The Bretton Woods Conference of 1944 proposed the creation of an International Trade Organization (ITO) to establish rules and regulations for trade between countries. The ITO charter was agreed at the UN Conference on Trade and Employment in Havana in March 1948, but was blocked by the U.S. Senate (WTO, 2004b). Some historians have argued that the failure may have resulted from fears within the American business community that the International Trade Organization could be used to regulate, rather than liberate, big business (Lisa Wilkins, 1997; Helen Milner 1993).
Only one element of the ITO survived: the General Agreement on Tariffs and Trade (GATT). Seven rounds of negotiations occurred under GATT before the eighth round - the Uruguay Round - concluded in 1995 with the establishment of the WTO as the GATT's replacement. The GATT principles and agreements were adopted by the WTO, which was charged with administering and extending them. Unlike the GATT, the WTO has a substantial institutional structure.
The World Trade Organization (WTO) is an international organization designed to supervise and liberalize international trade. The WTO came into being on 1 January 1995, and is the successor to the General Agreement on Tariffs and Trade (GATT), which was created in 1947, and continued to operate for almost five decades as a de facto international organization.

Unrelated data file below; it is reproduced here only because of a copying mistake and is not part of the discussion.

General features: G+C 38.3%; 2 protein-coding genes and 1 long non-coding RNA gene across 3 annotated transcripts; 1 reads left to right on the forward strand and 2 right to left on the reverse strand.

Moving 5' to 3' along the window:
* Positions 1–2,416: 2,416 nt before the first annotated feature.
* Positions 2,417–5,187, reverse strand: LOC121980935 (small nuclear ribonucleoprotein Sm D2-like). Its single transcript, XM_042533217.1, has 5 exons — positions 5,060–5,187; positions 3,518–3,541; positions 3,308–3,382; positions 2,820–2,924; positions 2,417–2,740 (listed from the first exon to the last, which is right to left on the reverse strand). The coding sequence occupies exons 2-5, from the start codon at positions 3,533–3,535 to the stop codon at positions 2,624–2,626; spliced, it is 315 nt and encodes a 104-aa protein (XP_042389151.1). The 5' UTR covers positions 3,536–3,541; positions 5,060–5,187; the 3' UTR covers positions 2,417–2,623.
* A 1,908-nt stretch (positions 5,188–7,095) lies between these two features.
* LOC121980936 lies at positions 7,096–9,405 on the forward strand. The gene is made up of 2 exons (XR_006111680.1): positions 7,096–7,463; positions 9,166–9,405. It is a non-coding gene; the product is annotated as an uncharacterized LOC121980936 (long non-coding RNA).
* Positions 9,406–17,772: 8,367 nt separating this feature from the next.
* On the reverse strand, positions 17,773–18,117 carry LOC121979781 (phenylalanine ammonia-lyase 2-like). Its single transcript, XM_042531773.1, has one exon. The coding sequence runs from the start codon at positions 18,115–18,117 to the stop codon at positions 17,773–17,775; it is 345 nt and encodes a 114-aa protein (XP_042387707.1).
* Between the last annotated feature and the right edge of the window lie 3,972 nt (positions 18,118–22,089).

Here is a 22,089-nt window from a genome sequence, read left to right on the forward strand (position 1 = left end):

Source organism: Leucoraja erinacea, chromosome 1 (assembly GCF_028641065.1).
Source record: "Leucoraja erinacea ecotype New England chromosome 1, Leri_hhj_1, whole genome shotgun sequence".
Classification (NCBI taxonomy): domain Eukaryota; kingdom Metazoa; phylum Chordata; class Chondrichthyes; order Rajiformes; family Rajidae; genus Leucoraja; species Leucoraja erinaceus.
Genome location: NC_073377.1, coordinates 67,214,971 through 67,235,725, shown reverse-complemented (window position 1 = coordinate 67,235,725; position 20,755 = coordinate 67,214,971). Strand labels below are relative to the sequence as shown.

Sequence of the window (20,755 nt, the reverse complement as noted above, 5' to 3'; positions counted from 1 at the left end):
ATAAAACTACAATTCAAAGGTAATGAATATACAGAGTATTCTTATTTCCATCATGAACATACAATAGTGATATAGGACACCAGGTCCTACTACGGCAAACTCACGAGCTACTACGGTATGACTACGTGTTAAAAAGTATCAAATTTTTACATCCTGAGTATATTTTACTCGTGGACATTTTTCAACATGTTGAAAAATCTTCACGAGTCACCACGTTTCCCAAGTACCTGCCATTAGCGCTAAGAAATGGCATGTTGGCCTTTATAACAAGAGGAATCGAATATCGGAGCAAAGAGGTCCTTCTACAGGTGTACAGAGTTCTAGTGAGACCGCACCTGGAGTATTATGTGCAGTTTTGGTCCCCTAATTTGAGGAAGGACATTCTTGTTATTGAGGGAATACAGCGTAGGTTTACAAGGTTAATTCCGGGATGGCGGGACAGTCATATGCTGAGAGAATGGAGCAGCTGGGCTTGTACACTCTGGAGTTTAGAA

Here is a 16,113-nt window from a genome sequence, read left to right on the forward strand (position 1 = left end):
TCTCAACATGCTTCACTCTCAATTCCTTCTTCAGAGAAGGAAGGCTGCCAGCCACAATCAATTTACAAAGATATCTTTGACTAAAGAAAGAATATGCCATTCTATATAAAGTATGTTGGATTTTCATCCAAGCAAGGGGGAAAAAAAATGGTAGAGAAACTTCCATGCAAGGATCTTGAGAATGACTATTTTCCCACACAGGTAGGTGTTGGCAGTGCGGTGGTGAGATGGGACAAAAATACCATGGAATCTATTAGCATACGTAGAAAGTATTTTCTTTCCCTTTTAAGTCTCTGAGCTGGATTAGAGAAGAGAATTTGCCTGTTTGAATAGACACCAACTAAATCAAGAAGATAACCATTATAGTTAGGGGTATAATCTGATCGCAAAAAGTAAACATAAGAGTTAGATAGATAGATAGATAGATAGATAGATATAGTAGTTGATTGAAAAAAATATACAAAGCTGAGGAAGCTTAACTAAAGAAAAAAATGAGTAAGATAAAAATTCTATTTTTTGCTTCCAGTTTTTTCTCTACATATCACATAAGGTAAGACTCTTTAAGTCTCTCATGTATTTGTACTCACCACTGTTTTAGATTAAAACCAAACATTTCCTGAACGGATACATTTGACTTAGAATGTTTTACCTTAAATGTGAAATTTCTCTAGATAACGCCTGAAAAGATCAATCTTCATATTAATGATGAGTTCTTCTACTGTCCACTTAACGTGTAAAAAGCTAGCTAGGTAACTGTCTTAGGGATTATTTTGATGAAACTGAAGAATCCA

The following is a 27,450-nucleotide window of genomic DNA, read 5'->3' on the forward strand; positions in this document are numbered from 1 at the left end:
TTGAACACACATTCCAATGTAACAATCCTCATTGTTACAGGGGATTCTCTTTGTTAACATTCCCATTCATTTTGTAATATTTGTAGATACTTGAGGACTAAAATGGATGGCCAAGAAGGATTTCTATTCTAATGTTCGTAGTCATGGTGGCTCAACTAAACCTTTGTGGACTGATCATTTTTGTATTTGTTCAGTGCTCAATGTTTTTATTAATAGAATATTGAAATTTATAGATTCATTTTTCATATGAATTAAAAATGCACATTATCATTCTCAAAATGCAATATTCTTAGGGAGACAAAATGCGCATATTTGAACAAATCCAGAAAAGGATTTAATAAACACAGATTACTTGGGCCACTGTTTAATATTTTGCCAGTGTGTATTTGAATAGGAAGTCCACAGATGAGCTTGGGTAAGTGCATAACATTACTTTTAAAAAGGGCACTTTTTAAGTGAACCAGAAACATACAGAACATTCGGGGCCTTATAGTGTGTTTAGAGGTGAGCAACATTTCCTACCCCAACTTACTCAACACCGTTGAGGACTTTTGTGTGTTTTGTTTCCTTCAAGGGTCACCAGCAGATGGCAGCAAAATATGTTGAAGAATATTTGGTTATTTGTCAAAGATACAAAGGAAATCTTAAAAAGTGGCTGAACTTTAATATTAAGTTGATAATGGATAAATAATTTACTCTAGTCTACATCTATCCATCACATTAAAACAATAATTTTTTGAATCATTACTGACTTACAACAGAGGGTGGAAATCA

The World Trade Organization deals with the rules of trade between nations at a near-global level; it is responsible for negotiating and implementing new trade agreements, and is in charge of policing member countries' adherence to all the WTO agreements, signed by the majority of the world's trading nations and ratified in their parliaments. Most of the issues that the WTO focuses on derive from previous trade negotiations, especially from the Uruguay Round. The organization is currently working with its members on a new trade negotiation called the Doha Development Agenda (Doha...
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